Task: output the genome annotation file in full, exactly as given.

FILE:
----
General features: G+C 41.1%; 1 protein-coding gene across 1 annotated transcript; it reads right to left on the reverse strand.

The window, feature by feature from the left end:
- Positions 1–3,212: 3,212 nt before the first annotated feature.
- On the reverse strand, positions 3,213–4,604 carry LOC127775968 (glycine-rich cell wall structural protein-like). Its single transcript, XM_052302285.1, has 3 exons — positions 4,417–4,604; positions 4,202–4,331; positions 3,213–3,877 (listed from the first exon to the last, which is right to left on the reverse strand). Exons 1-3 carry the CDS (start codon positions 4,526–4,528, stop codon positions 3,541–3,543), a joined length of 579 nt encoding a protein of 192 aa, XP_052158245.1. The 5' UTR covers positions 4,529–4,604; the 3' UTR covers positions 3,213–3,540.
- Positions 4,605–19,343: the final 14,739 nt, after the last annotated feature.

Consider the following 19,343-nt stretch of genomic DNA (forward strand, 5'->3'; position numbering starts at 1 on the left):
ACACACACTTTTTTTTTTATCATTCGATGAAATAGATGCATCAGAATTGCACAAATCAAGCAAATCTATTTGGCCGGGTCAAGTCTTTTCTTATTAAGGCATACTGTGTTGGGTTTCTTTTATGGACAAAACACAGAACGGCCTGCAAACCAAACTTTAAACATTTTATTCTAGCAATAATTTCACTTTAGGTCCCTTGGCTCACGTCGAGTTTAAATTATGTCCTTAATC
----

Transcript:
General features: G+C 41.1%; 1 protein-coding gene across 1 annotated transcript; it reads right to left on the reverse strand.

The window, feature by feature from the left end:
- Positions 1–3,212: 3,212 nt before the first annotated feature.
- On the reverse strand, positions 3,213–4,604 carry LOC127775968 (glycine-rich cell wall structural protein-like). Its single transcript, XM_052302285.1, has 3 exons — positions 4,417–4,604; positions 4,202–4,331; positions 3,213–3,877 (listed from the first exon to the last, which is right to left on the reverse strand). Exons 1-3 carry the CDS (start codon positions 4,526–4,528, stop codon positions 3,541–3,543), a joined length of 579 nt encoding a protein of 192 aa, XP_052158245.1. The 5' UTR covers positions 4,529–4,604; the 3' UTR covers positions 3,213–3,540.
- Positions 4,605–19,343: the final 14,739 nt, after the last annotated feature.

Consider the following 19,343-nt stretch of genomic DNA (forward strand, 5'->3'; position numbering starts at 1 on the left):
ACACACACTTTTTTTTTTATCATTCGATGAAATAGATGCATCAGAATTGCACAAATCAAGCAAATCTATTTGGCCGGGTCAAGTCTTTTCTTATTAAGGCATACTGTGTTGGGTTTCTTTTATGGACAAAACACAGAACGGCCTGCAAACCAAACTTTAAACATTTTATTCTAGCAATAATTTCACTTTAGGTCCCTTGGCTCACGTCGAGTTTAAATTATGTCCTTAATC